Sheep Without A Shepherd (Cert 15)
Digital/VOD (Distributor: Cine Asia) Running Time: 112 minutes approx.
Release Date – April 26th
“Why do my actions have consequences?”
It won’t surprise you to learn this epigrammatic lament came from Homer Simpson, but for the people involved in this messy tale who should really know better, they learn this lesson for too late despite both being right and wrong in their reasons.
Chinese ex-pat Li Weijie (Xiao Yang) runs a small internet business in Thailand with his wife Ayu (Tan Zhuo), teenage daughter Ping Ping (Audrey Hui), and youngster An An (Zhang Xiran). When at a school camp for the top graded pupils, Ping Ping is drugged and sexually assaulted by Suchat (Bian Tianyang), son of the local chief of police Laoorn (Joan Chen) and mayoral candidate Dutpon (Philip Keung).
Suchat then blackmails Ping Ping with footage of the assault for more favours, but she tells her mother and in the midst of a confrontation, Ping Ping strikes and kills Suchat. Weijie was away the night it happened and when he returns, devises a plan that will divert police attention away from them, with a vengeful Laoorn and corrupt police officer Sangkun (Shih Ming-Shuai) putting pressure on them at every turn.
A remake of a 2013 Indian Malayalam film Drishyam, Malaysian-Chinese director Sam Quah applies the story to tap into the very current socio-political vein of police brutality in China and the Chinese government’s oppressive authoritarian stance over Hong Kong. To circumvent Chinese censors and possible jail, Quah relocates the setting to Thailand for Sheep Without A Shepherd but retains a Chinese cast in a case of having his cake and eating it.
That the film was a huge hit in China illustrates how much it resonates with mainland audiences, unless they were unable to read between the lines, yet I doubt the arrogance of anyone in authority would allow them to heed the message contained therein. The story seems pretty basic at first but veers off into a completely different direction of pure genius, a sinuous yarn of cat and mouse where the lines of morality are compromised in the name of justice.
For the first act, this could be mistaken for a well-meaning comedy – Weijie is a decent, hard working man with a passion for films, always watching videos at the office. Despite living in a big house – from being next to a cemetery – his wealth is modest, at odds with the expensive demands of his two daughters. An orphan with no education to speak of, Weijie gets by on his wits and charisma, a popular chap locally, with the exception of Sangkun who holds a grudge against him.
Meanwhile, Suchat is the arrogant rich kid spoiled by his mother, whose authority he hides behind for his wanton misbehaviour, and ignored by his politically ambitious father who isn’t afraid to teach him a lesson. The mayoral elections are upcoming and Dutpon is a frontrunner, so anything that might affect his campaign would not be well received by him; shame his son didn’t get the memo or he would still be alive.
By this point, it is a story we’ve seen many times before – arrogant kid with influential parents thinks he can act with impunity until he gets his, poor victims try to avoid being crushed by a biased system – and the direction henceforth is predictable, except it isn’t, not by a long shot. Recalling recent film watches – including Korea’s Montage and Billy Wilder classic Witness For The Prosecution – Weijie lays out his plan to keep the family in the clear.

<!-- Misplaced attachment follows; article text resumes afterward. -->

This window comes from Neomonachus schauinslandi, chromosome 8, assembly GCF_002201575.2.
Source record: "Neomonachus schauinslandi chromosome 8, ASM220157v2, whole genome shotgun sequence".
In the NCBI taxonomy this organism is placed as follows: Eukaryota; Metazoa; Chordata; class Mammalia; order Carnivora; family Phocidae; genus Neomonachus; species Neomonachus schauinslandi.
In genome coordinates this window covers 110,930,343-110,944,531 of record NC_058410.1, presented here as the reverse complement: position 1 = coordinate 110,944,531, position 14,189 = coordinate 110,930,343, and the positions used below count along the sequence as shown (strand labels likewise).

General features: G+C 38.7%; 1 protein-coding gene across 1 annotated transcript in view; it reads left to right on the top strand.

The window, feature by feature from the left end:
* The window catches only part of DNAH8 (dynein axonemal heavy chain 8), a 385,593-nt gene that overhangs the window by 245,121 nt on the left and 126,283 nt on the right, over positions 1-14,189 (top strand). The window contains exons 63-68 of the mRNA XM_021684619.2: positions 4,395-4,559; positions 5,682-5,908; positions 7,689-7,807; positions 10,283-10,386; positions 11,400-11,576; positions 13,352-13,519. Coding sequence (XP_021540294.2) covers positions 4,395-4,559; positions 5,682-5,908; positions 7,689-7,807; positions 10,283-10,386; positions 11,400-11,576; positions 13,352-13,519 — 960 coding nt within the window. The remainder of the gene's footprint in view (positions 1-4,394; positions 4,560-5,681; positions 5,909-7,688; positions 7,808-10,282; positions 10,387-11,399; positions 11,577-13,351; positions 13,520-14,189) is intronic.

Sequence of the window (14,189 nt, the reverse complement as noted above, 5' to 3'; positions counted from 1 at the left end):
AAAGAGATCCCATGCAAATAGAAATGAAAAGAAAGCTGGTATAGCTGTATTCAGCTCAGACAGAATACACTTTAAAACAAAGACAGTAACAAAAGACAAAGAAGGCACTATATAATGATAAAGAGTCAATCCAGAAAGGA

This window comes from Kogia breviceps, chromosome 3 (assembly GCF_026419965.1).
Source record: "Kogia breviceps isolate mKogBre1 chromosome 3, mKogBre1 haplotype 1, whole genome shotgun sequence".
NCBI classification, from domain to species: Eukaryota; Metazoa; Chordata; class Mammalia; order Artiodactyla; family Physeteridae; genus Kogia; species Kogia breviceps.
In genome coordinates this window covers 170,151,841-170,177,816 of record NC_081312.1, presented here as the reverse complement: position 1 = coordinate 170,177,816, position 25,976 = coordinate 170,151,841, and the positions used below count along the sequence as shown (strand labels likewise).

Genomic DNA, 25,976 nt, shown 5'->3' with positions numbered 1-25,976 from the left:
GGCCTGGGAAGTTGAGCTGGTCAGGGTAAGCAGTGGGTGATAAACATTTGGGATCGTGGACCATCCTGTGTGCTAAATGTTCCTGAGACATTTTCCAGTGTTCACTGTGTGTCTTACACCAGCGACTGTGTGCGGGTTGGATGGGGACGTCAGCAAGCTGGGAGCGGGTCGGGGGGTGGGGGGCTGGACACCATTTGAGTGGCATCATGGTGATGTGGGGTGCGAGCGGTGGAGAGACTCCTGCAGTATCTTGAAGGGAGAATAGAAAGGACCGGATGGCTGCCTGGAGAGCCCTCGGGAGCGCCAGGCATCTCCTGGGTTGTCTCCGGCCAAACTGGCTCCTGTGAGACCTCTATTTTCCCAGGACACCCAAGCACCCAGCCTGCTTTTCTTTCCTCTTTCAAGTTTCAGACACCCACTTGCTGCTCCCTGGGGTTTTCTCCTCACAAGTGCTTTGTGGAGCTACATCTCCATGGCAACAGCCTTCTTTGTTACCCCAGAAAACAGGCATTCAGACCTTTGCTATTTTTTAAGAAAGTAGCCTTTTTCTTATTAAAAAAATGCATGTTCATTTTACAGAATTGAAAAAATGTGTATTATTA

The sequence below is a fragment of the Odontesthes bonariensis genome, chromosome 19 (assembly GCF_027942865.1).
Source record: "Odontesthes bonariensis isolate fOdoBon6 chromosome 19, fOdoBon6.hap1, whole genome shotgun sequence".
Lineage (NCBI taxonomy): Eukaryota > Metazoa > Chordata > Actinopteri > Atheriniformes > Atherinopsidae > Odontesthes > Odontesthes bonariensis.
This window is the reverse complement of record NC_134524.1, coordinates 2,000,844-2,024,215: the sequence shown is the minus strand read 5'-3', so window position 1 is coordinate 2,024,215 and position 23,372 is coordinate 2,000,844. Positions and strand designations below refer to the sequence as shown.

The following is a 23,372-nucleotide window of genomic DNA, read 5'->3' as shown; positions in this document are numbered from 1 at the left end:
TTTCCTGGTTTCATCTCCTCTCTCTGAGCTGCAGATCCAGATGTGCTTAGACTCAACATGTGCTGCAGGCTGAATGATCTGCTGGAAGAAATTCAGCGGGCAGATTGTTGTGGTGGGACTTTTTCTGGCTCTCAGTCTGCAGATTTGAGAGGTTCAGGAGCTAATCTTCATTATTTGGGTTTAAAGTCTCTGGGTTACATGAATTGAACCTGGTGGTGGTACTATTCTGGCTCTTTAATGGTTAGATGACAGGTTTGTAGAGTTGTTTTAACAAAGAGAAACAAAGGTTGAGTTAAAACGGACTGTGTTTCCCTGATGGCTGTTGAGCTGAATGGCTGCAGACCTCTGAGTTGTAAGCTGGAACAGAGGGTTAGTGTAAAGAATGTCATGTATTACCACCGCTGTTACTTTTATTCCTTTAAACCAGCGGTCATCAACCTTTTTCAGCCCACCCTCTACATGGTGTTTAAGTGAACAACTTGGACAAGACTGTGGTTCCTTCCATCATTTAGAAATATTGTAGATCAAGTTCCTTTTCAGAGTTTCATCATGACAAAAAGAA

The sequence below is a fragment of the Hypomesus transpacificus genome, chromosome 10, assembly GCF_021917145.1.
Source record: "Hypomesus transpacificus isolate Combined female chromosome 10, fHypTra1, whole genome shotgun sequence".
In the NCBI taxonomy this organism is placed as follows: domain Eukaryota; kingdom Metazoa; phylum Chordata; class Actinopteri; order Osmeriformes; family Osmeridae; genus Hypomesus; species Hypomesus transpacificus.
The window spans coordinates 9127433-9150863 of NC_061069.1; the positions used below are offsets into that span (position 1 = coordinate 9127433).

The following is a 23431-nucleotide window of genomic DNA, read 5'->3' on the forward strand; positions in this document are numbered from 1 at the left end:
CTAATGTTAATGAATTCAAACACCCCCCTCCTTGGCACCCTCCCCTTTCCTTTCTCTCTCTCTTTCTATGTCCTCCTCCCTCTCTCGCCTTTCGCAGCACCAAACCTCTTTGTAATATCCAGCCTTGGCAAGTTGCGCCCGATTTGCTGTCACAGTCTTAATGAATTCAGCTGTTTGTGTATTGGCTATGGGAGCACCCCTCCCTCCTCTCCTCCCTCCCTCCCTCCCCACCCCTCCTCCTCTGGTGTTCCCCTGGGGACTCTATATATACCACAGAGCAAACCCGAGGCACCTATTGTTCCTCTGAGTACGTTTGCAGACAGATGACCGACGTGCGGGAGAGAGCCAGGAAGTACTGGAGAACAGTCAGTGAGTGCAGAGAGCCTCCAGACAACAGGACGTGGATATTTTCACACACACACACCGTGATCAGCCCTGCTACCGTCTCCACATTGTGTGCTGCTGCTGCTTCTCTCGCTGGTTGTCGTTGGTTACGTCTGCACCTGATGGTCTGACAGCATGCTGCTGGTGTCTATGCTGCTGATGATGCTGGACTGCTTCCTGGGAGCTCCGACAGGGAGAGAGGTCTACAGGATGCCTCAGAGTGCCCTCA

Quah knows the Li family shouldn’t realistically get away with it, and as much as we are required to suspend disbelief towards what follows, the plausibility of it, and of course the ingenuity, forces us to capitulate. The askew morality at play doesn’t factor into why we are firmly on the side of Team Li, knowing their attempts to cover up Suchat’s death has to blow up in their faces.
Laoorn might be a walkover of a mother at home but on duty, she is borderline Gestapo police chief, only missing a swastika. This case is personal but as we know from a scene early on, Laoorn isn’t beyond a little malfeasance herself. Along with Sungkat’s grudge, Weijie’s popularity, and with minors arrested, public unrest against the police explodes. So, we have two wrongs not even attempting to make a right and it is such compelling viewing.
Revel in the beauty of the scripting, as the veracity of the Li family’s stories balances on a knife-edge; we know they aren’t lying and it is up to the police to prove it, and without solid evidence they can’t, but their counter rationale is also correct, which they also can’t prove. Yet, as much as we will the Li family on to be acquitted, we must also remember that a mother has lost her son, and Weijie’s Machiavellian plotting is denying her both the truth and closure.
Joan Chen’s impressive essaying of Laoorn plays a vital role in polarising audience opinion towards her, hoping the police chief gets all the egg on her face she deserves, yet feels for shattered, grieving mother in the denouement. Chen’s daughter Audrey Hui has yet to inherit her mother’s talent but this is just her second film. Xiao Yang leaves his Chopsticks comedy duo world behind for this dramatic turn as Weijie, supported ably by Tan Zhuo and cute junior Zhang Xiran.
Perhaps the biggest take away from this film is how assured and in control Sam Quah is in his debut feature. Having already truncated the story from the Indian original’s 160-minutes to less than two hours, Quah delivers a tight end product for a story that twists and turns with such frequency without missing a beat.
How you view Sheep Without A Shepherd – as either a message film or stirring drama – is your choice, but it is an accomplished, riveting, and emotional galvanising work and a high calibre debut nonetheless.
Rating – ****
Man In Black